The RCIPS’s Family Support Unit has issued the following information as part of its efforts to raise awareness of domestic violence and the support available for those in need.
It is becoming increasingly accepted that violence within the family is no longer a purely ‘domestic’ issue. It is a problem which belongs to society as a whole, and which should be the subject of debate and co-operation between all in the fight against violence.
What is it?
It is actually quite difficult to draw neat lines around a definition of domestic violence.
The term ‘domestic violence’ covers a wide range of unacceptable behaviour and may take many forms such as emotional or psychological abuse as well as physical assault.
Indirect violence (threats, verbal abuse and denigration) can in some cases be as detrimental as actual violence.
We know that family violence is all too common. The reported figures reflect but a fraction of the real picture. Many victims do not go to the police and do not disclose the violence to anybody.
Their reluctance to do so may be due to fear of repercussions, or stigmatism, or feelings of shame.
It is also true that a significant number of abused persons, having made a complaint to the police, then withdraw their complaint, often on the day of the court hearing. The withdrawal of the proceedings is not a fair indication of the seriousness of the assaults but may be the result of other factors, including pressure from the other partner, or recognition of the difficulties for the complainant and her children flowing from the outcome of the hearing.
However, people are now becoming more educated as to the dangers of domestic violence and are now reporting this crime more often to the police. Although this is good news, there are still a lot of persons being abused that are still not coming forward for assistance.
Effects of violence
The Family. Violence within the family may have varying consequences. There can be many victims within the family who are subjected to violence and continue to live with the violent partner for a significant period of time, sometimes with tragic consequences.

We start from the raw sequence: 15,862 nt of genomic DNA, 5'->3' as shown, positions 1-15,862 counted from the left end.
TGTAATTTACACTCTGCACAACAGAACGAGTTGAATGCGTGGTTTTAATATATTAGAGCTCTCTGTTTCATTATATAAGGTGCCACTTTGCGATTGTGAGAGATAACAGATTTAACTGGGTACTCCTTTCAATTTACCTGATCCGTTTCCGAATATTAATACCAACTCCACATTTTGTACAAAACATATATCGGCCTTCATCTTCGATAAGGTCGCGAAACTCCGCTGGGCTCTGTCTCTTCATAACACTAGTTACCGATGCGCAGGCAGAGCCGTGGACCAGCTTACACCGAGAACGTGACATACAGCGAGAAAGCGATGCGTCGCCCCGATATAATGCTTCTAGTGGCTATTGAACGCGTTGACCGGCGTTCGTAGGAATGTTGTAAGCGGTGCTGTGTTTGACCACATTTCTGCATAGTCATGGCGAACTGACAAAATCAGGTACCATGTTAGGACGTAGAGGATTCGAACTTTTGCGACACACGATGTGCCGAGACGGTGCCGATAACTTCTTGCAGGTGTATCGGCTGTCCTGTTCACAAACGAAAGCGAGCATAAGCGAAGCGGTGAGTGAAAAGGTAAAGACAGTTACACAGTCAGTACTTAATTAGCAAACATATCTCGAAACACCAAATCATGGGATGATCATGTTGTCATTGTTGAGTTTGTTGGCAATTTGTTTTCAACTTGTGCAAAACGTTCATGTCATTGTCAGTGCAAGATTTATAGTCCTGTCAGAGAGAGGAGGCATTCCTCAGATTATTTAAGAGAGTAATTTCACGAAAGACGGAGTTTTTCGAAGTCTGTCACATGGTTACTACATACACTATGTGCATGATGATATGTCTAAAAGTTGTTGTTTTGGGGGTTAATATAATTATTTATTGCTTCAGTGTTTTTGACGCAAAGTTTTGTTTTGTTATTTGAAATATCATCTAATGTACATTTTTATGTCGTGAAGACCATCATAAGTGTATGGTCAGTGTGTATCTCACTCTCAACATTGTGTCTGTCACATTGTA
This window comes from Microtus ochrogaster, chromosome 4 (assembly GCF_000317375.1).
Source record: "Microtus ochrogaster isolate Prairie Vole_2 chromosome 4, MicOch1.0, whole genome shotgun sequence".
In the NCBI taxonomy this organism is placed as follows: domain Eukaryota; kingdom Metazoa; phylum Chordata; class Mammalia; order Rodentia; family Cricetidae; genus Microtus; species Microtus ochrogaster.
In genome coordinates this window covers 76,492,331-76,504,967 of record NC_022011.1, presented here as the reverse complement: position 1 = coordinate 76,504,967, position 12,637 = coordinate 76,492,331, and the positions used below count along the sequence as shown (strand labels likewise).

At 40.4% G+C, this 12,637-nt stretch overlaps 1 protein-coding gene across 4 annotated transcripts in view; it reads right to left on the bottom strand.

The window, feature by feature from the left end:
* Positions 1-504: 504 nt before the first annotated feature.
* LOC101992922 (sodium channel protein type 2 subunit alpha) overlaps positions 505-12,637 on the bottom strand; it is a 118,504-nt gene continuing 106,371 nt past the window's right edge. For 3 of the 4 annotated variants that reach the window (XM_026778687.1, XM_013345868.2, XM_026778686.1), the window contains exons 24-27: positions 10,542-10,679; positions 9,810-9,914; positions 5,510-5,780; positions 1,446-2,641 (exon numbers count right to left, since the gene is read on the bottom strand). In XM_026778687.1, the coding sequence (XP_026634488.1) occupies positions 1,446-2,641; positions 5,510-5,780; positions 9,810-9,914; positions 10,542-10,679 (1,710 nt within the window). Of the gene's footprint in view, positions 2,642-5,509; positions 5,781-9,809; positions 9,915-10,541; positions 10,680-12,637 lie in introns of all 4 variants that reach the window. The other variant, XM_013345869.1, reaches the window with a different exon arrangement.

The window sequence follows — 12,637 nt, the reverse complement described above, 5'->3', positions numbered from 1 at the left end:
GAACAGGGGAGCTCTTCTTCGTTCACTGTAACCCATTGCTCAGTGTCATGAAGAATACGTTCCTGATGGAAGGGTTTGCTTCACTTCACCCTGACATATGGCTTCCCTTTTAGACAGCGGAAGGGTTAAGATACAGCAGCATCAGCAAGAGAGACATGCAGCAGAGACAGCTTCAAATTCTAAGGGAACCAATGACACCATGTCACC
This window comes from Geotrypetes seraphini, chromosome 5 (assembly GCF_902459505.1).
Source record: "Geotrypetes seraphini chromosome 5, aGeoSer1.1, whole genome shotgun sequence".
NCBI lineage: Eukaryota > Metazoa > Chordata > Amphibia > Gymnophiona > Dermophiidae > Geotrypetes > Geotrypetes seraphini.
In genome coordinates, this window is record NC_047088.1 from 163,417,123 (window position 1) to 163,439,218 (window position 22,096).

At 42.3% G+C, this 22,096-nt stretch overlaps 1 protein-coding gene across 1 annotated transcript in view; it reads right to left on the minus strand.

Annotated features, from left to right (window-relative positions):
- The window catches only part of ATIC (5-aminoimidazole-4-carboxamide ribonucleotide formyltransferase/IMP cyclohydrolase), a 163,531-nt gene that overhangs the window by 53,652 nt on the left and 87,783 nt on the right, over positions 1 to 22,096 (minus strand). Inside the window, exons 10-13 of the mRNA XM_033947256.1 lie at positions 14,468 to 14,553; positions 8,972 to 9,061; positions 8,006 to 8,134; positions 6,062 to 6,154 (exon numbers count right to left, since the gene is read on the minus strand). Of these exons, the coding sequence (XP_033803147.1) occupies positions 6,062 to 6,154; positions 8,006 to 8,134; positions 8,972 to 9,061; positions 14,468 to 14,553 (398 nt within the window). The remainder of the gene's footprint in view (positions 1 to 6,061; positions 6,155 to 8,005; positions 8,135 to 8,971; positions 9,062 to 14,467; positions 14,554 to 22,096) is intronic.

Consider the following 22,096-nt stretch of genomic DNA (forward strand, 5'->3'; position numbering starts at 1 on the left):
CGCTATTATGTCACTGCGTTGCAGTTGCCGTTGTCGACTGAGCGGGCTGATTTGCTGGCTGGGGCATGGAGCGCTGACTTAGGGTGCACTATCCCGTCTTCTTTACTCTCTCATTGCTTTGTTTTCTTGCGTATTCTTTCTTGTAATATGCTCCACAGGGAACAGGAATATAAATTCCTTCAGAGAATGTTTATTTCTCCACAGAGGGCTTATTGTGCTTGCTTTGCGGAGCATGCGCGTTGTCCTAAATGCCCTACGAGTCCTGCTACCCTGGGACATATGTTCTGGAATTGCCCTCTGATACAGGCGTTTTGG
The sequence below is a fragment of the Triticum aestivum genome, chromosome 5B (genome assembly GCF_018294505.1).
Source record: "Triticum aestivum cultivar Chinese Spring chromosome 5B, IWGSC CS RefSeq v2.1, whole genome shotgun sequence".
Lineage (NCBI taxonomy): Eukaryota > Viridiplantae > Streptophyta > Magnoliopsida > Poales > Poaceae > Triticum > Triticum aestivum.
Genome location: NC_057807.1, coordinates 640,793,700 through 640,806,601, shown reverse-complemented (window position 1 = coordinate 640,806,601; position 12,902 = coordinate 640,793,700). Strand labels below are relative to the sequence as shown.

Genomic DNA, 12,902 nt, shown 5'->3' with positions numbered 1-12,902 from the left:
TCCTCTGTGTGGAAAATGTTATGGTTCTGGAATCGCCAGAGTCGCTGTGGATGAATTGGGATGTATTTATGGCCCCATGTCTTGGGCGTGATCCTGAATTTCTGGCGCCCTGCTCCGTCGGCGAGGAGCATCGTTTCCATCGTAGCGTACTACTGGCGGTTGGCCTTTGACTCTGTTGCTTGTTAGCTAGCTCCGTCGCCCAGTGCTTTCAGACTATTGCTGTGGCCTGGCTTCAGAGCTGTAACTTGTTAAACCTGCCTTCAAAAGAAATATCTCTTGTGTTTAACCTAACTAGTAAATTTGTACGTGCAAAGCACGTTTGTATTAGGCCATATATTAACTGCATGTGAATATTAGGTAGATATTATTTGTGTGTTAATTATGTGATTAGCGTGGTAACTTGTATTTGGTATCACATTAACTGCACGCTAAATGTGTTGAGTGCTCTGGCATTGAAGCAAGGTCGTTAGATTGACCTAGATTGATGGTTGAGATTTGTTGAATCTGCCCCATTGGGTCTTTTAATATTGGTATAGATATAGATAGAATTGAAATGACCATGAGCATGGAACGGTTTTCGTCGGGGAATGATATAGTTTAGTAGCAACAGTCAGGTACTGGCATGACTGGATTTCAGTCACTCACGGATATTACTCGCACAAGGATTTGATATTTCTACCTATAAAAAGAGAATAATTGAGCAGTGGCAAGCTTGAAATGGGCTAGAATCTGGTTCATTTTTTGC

They may do so for any number of very complex reasons, including lack of economic freedom or fear of physical retribution.
The Victim. The devastating effects of family violence on adult victims are well recognized. Those effects include physical damage, psychological damage, an impaired ability to function normally (which can include an inability to work), and damage to parenting abilities.
These adverse effects can in some cases be short-lived; in many other cases they cause long-term serious harm to a person’s ability to function; and in the most serious of cases, they can be life-threatening.
The Children. The effect of family violence on children has not traditionally been as widely recognized.
The usual assumption is that unless directly involved in it (for instance, by being injured), children were not seriously affected by violence, or threats of violence, between parents.
Even where it occurs in non-violent circumstances, the breakdown of the relationship between parents and the resultant tension within the family is well-known to effect children adversely.
To witness or to be aware of abuse, threats and actual violence toward the other parent is obviously highly detrimental to children of any age, including the very young.
The Aftermath. In most cases, the breakdown of a family does not mean the severing of all relationships between family members. There is usually an ongoing relationship between parents and their children, and there will always be difficult questions as to the best way to facilitate the maintenance and development of those continuing relationships after separation.
Causes. Whilst the reality and effects of family violence are relatively easy to identify, the same cannot be said of its causes.
Psychiatric research will tell us that often, if not usually, some form of psychiatric dysfunction in the violent partner is a factor. Depression and delusional disorders may play a role; more serious personality disorders may also be a factor.
Professionals from other disciplines may wish to point to other social causative factors, of which there may be many. Difficult as they may be to identify, it is of course vital that we reach a proper understanding of the causes of family violence if we are to have any hope of preventing it.
Solutions. The first battle is to increase public awareness.
The fact that these crimes occur in the home do not make them any less serious; if anything, it makes them more serious by virtue of the abuse of trust they involve.
We must be absolutely clear in the message the public hears: Violence is violence and violence is unacceptable.
If a person is suffering as a result of abuse, report this crime to the police and get the necessary help that is available. There is a vast amount of resources available to victims, friends and families; all you have to do is just reach out for the help.
For more information on the fight against Domestic Violence please contact the Family Support Unit on 946-9185 or any of the police stations in Grand Cayman, Cayman Brac and Little Cayman or in an emergency call 911.